Wednesday, August 10, 2011
Quitclaim Deeds And Just How They Have A Bearing On Real Estate Property Transactions
When selling or purchasing a home, there are many different things to consider. A home's price, size and age are all factors home buyers look into before committing to purchase a home. A home buyer takes a lot of things into consideration before buying a house. The particular type of deed being offered during the sale of the home should be no less important. For many people, however, this does not even become a consideration. While it can mostly be chalked up to lack of knowledge on a buyer's part, that doesn't mean it shouldn't be looked into just as carefully as other factors that contribute toward your decision to purchase a home.
Different deeds come with different obligations to the original seller. Some absolve a seller of all or nearly all liability or responsibility after the home contract has been signed. If you are a buyer and the house is an older one with the potential for problems in the near future, this is not an ideal deed for you to obtain in most instances. Some deeds, on the other hand, offer more warranties and guarantees with which the seller must comply.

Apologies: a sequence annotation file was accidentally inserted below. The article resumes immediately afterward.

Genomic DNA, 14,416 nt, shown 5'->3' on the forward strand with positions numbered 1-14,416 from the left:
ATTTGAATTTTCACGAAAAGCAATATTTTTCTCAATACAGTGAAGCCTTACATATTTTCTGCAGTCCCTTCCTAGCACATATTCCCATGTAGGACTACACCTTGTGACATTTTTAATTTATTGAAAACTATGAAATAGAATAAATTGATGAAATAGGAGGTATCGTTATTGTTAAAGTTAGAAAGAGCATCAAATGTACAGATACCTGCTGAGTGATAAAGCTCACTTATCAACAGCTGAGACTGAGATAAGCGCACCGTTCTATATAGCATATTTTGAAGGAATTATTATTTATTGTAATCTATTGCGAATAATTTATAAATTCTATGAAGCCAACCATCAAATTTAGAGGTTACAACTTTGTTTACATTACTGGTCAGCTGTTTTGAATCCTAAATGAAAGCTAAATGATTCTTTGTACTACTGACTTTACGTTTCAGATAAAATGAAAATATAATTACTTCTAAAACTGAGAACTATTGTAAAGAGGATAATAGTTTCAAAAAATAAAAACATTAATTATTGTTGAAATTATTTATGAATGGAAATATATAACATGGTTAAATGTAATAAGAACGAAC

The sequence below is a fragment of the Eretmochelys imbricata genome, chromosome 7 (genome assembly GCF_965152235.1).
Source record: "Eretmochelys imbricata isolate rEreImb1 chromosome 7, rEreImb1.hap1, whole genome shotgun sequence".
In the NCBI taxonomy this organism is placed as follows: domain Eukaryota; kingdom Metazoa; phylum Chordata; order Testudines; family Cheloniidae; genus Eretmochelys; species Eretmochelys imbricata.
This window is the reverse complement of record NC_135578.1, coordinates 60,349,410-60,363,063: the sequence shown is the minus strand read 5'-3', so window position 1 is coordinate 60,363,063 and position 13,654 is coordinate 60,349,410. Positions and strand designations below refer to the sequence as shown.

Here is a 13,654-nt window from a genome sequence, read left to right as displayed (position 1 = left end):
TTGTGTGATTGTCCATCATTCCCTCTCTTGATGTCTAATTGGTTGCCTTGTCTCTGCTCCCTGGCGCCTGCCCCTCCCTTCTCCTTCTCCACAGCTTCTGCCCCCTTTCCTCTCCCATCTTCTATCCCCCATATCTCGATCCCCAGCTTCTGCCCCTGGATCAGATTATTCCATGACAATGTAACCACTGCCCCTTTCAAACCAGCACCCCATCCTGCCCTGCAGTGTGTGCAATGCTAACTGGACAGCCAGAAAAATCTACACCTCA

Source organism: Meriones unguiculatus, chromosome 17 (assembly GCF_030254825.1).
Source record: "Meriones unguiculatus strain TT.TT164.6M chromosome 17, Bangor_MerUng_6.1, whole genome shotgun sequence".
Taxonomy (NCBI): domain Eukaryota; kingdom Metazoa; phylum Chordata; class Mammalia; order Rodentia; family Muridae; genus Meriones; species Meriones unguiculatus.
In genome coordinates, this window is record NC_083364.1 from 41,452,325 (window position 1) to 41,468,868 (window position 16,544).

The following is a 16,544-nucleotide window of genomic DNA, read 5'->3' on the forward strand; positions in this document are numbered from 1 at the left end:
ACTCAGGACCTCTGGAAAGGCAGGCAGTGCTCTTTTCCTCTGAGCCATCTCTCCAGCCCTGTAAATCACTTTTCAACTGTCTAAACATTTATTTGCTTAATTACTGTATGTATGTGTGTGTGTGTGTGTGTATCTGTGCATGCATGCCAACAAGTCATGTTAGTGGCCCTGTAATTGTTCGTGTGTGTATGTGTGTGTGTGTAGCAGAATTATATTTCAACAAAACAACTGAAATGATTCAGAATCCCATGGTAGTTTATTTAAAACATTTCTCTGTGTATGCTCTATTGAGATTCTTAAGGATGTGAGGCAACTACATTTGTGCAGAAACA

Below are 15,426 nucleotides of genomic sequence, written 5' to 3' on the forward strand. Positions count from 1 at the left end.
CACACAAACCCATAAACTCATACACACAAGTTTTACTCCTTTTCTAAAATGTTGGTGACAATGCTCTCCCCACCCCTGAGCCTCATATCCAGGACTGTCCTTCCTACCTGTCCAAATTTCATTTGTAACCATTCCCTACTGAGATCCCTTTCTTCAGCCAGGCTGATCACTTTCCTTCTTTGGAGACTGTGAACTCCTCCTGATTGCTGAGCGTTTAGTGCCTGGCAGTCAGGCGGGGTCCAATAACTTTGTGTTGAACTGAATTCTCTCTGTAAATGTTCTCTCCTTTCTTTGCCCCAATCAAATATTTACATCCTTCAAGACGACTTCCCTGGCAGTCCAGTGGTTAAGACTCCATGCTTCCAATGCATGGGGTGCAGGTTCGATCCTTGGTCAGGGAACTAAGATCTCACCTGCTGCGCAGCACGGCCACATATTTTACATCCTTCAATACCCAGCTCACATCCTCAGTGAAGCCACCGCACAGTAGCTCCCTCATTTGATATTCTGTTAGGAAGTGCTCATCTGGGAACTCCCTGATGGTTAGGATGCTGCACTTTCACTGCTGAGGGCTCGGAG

A quitclaim deed is thus the term describing a legal document where the home seller, or grantor, repudiates any interest in the property he or she once owned to the buyer, or grantee. More common deeds used to transfer ownership of real estate are grant deeds or warranty deeds. Quitclaim deeds, on the other hand, are more commonly used by family members transferring property between one another.
Another common use for a quitclaim deed exists when a divorce occurs. If a husband, for example, has agreed that his former wife can have their shared home, he could grant her a quitclaim deed. This would disclaim any interest he had in the property, transferring it solely to his former wife.
Quitclaim deeds are consequently the most basic of ways to officially transfer the title of your property. As a seller, you are less likely to incur any liability by executing a quitclaim deed. This is obviously not ideal for a buyer who will want some guarantees and warranties included in the deed, particularly if the home is older or not in pristine condition. Consulting a real estate agent and explaining your individual needs is a great way to ensure the most appropriate deed is executed for you as either a buyer or a seller.
Article Source: http://EzineArticles.com/6082125
Posted by Anonymous at 12:12 PM